Another of his recommendations was to meet with short-listed candidates in a community or social setting to see how they would interact with the public. Bob Hudson, executive director for the Walton County Taxpayers Association, later offered for the organization to host such a meeting.

Comander was of the opinion that more important than that would be providing for the commissioners to meet with candidates more than once. Imfeld was also interested in giving county staff the opportunity to meet candidates. “It’s a two-way street,” he commented.

Meadows emphasized the importance of showing candidates different areas of the county. She said that in the past when candidates had come to interview for county administrator and tourism council director, she had been surprised at their lack of knowledge of the area, adding that it is important for candidates’ families to be willing to move to Walton County. Showing the candidates different areas of the county would also be a chance to discuss with them how they would address issues in the county and what efforts they would undertake in the position, Meadows suggested.

“Excellent idea,” Holley responded.

He asked the commissioners for suggestions on what would be important to them with regard to a county administrator.

Comander responded an understanding of Florida and “our issues,” the problems and advantages of a coastal area. Being able to hold a conversation with anyone and listen, she added.

The ability to communicate with commissioners, county staff, and the public, Imfeld agreed, and also being able to listen. He emphasized the ability to help broaden economic development, as the current BCC is being “more aggressive” in this area.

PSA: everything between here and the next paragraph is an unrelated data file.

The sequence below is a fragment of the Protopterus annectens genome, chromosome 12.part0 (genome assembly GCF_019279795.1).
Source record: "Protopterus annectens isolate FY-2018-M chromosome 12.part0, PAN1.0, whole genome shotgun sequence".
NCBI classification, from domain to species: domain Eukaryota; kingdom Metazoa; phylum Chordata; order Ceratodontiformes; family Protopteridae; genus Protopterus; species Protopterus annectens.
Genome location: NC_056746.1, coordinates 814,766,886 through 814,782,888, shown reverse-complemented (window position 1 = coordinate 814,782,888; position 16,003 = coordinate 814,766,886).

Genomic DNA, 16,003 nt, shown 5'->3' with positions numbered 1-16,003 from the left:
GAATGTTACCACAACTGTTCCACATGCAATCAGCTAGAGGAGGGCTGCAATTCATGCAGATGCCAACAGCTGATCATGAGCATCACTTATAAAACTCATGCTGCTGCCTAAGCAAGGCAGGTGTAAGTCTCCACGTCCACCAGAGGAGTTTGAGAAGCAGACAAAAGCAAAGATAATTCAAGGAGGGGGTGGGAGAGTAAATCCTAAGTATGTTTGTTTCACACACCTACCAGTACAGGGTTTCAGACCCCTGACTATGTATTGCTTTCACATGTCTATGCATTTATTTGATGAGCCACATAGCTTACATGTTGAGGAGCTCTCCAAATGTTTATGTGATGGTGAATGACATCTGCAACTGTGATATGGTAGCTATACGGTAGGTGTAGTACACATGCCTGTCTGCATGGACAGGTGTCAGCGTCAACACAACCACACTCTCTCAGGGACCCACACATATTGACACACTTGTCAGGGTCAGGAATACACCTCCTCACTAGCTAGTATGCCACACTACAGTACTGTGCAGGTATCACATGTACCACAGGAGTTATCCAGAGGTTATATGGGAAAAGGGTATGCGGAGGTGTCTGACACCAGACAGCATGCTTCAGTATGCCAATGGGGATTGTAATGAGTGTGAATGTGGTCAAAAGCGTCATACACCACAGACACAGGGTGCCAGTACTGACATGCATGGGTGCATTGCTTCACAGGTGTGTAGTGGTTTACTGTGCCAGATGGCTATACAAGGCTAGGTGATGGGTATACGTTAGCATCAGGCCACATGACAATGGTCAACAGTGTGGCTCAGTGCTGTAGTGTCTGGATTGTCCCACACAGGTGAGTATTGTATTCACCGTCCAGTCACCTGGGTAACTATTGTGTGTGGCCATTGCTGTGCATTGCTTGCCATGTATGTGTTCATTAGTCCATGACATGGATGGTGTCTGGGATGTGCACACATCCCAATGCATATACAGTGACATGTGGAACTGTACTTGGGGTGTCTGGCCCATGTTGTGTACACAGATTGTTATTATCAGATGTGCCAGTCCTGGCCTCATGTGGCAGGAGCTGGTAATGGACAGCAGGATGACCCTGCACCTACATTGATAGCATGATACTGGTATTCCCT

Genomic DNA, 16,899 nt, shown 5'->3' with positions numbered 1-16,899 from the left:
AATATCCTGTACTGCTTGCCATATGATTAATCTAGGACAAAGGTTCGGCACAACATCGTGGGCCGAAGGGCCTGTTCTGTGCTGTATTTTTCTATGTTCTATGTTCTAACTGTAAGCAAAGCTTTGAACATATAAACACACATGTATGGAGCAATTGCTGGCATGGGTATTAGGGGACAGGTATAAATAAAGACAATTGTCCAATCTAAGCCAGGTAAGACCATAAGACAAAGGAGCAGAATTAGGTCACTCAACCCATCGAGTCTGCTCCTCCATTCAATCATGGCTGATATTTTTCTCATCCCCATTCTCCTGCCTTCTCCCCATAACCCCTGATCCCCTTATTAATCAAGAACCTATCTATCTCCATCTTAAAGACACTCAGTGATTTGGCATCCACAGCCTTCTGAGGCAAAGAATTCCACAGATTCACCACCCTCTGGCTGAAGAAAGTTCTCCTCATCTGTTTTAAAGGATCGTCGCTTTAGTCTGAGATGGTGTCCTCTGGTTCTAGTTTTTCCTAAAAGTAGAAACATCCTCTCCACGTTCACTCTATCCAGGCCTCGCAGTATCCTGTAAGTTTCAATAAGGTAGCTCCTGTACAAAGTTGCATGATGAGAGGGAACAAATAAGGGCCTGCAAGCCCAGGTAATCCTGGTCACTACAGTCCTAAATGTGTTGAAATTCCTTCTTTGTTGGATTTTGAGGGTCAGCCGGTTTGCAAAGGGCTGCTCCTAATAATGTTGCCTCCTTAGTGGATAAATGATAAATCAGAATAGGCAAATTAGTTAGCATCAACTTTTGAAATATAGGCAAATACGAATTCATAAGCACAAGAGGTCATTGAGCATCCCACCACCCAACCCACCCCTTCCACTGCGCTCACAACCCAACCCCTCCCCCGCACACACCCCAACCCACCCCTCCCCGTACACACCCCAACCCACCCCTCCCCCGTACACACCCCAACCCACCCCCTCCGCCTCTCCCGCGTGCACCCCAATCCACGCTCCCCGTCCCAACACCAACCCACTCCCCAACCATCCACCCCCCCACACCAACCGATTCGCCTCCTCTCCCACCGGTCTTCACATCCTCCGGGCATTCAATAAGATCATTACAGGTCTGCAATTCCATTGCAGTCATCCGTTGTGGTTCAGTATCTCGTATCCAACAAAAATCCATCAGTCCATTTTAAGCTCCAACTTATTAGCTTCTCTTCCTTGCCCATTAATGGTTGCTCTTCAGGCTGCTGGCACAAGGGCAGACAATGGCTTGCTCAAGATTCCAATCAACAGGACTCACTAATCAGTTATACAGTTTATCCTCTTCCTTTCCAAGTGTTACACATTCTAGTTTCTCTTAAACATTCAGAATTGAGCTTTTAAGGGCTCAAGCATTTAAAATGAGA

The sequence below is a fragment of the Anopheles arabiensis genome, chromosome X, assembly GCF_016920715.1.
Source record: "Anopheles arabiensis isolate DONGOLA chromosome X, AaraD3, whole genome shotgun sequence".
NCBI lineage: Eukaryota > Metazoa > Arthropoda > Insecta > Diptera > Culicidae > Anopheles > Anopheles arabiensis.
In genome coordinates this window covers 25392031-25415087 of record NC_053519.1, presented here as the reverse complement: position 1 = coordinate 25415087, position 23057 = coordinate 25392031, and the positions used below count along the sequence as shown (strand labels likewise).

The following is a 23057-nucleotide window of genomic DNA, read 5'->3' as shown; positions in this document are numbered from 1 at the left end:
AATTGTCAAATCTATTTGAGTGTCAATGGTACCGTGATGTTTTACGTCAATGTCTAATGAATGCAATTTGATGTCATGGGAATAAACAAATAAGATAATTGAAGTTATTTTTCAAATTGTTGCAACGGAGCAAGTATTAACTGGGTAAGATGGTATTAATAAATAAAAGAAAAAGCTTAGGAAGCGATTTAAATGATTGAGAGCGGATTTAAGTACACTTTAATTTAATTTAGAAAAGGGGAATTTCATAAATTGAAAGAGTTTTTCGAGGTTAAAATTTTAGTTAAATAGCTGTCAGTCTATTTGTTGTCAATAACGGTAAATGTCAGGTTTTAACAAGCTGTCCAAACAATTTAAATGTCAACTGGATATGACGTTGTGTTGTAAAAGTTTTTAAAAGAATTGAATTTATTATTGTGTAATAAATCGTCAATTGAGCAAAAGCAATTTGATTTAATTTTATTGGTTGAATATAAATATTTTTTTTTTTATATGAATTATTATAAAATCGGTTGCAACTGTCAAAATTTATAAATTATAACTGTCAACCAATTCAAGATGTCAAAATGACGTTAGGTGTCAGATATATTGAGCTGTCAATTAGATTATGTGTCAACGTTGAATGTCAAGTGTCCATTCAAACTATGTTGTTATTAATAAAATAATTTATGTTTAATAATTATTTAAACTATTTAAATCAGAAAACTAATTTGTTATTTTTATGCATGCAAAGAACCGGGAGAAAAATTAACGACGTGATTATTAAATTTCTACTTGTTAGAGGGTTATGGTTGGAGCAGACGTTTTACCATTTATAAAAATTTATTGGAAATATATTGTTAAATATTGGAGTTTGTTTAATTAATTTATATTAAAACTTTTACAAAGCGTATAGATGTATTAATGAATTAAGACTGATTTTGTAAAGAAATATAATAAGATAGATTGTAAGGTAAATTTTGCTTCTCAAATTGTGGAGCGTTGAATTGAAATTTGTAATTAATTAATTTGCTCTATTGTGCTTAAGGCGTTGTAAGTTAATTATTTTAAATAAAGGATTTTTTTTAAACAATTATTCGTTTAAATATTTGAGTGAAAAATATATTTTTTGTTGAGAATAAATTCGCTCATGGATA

Meadows saw as even more important than promoting economic development the ability to pull the different factions of the county together and “make things happen” in a way that all segments feel equitably represented. The person should know the demographics and issues of the county, she noted. Organization, staff and morale must be dealt with before economic development can be undertaken, Meadows argued. The person also needs to know the history of Walton County and the history of the administrator’s position, she added.

Imfeld said he would be looking for “a commitment to the county” on the part of the person.

Holley told the commissioners that plans were for the application screening committee to come before them at their Aug. 13 meeting with a short list of recommended candidates.

In the meantime, two meetings of the screening committee have been scheduled, both for 10 a.m. at the Walton County Administration Building at 76 North 6th Street in DeFuniak Springs. The first meeting is to be held on July 24, the second on July 31. While these are to be working meetings, they are open to public attendance, and Holley said that public comments would be taken.